To visitors of the Pacific Northwest, beaches along the Pacific Ocean and the Puget Sound seem stunningly beautiful and often pristine. A closer look reveals that these beaches, like beaches the world over, are impacted by marine debris that harms the ecosystem, creates navigational hazards, and negatively affects the economy.
Marine debris found in the Pacific Northwest is as versatile as the economies that produce it. A wide variety of plastic consumer debris, commercial packaging, and even balloons litter the beaches, though much of the debris arriving to the sparsely populated Pacific Northwest coast comes from elsewhere. Derelict fishing gear, another type of marine debris, is less visible, yet derelict crab pots, shrimp traps, and lost nets and lines entangle marine wildlife, harm the sea floor upon which they rest, pose a risk to navigation, and even threaten human safety.
The Marine Debris Program (MDP) is currently supporting three new projects in Oregon and Washington. In Oregon, Surfrider Foundation, supported in partnership with SOLVE, Oregon Shores, Oregon Parks and Recreation Department, and the Oregon Coast Aquarium, is engaged in a broad campaign to Rise Above Plastic Pollution. Working with the Oregon public, businesses, and legislators, as well as hundreds of students, the project aims to increase awareness of plastic pollution, and bring about behavior change. Using social media and outreach events the project encourages people and businesses to avoid using single-use items, and reduce plastic pollution. On March 14th, Surfrider hosted Rise Above Plastic Pollution Day at the Oregon Capitol, and has designated May 2019 as Oregon’s Rise Above Plastic Pollution month.
In Washington, the MDP is supporting two projects which target derelict fishing gear. The Northwest Straits Foundation, leveraging its extensive experience in prevention and removal of derelict fishing gear, is conducting surveys and the removal of recreational crab pots in Port Townsend Bay in the Puget Sound, and Dungeness Bay in the Strait of Juan de Fuca. Once detected, the pots will be removed by divers. In between removal efforts, an extensive outreach campaign, targeting recreation crab pot fishers, will be conducted in collaboration with Washington Department of Fish and Wildlife, and Clallam County and Jefferson County Marine Resource Committees to educate about the effective use of crab pots, and reducing the risk of pot loss.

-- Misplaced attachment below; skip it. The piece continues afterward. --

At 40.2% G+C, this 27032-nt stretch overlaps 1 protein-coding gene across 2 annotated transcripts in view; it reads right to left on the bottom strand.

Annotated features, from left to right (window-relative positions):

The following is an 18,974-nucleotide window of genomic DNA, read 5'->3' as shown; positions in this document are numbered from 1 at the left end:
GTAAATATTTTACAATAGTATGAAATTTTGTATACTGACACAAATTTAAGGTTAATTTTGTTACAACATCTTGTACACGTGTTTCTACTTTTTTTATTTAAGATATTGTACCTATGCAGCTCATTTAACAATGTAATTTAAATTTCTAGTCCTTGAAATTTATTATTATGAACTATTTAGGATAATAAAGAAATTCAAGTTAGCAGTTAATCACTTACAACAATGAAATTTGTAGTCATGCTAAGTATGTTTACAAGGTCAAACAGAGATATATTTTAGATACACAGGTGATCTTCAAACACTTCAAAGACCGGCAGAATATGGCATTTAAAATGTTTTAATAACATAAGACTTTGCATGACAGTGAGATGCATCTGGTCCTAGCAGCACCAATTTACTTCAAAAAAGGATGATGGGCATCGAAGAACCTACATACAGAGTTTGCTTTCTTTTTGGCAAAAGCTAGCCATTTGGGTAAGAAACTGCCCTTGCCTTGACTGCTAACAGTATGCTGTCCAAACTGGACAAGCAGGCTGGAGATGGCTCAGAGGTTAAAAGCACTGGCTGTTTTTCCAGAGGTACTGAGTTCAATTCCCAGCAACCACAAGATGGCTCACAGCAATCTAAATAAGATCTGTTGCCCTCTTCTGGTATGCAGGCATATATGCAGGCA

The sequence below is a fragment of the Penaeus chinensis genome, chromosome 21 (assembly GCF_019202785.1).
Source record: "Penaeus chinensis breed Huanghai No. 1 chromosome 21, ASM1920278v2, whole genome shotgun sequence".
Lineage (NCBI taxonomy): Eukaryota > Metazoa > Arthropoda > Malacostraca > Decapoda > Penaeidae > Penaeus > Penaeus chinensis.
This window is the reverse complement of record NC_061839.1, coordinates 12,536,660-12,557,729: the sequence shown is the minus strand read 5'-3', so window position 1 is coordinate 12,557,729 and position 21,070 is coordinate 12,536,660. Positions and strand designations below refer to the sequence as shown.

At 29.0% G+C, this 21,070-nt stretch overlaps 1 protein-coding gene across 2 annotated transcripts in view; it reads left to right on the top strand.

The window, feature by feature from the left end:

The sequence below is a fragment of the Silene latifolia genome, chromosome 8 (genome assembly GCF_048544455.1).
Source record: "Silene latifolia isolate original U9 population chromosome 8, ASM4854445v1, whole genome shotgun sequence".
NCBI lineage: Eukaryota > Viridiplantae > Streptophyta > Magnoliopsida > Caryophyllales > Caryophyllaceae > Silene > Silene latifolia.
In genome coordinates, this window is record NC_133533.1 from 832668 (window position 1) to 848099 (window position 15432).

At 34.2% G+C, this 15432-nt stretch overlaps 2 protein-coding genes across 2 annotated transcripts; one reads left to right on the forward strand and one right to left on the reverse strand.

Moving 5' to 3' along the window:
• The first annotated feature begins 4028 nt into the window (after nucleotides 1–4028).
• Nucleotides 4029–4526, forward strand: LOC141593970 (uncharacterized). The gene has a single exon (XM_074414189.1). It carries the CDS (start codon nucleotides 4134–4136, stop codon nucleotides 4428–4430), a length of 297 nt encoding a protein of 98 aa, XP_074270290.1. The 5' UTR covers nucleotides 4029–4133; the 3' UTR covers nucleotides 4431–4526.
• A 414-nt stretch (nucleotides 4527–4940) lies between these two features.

At the northwest corner of Washington State, the Makah Tribe has begun a project to locate and remove derelict crab pots using aerial surveys. Once located, a vessel is used to remove the pots or cut the float lines from those buried too deeply in the sediments to be removed. The project will also work closely with Tribal fishers to develop a program to prevent the further loss of crab pots, and help with reporting and removal.
Marine debris in all its forms is a growing global and regional problem, and addressing it effectively requires communication and collaboration. Fortunately, in both Oregon and Washington the marine debris communities – agencies, tribes, non-governmental organizations, academia, industry, and many volunteers, are dedicated to the prevention and removal of marine debris. Together they have produced marine debris action plans for Oregon, and Washington, which list on-going and future prioritized actions, contribute to better communication among partners, and help to create effective marine debris reduction efforts in the states.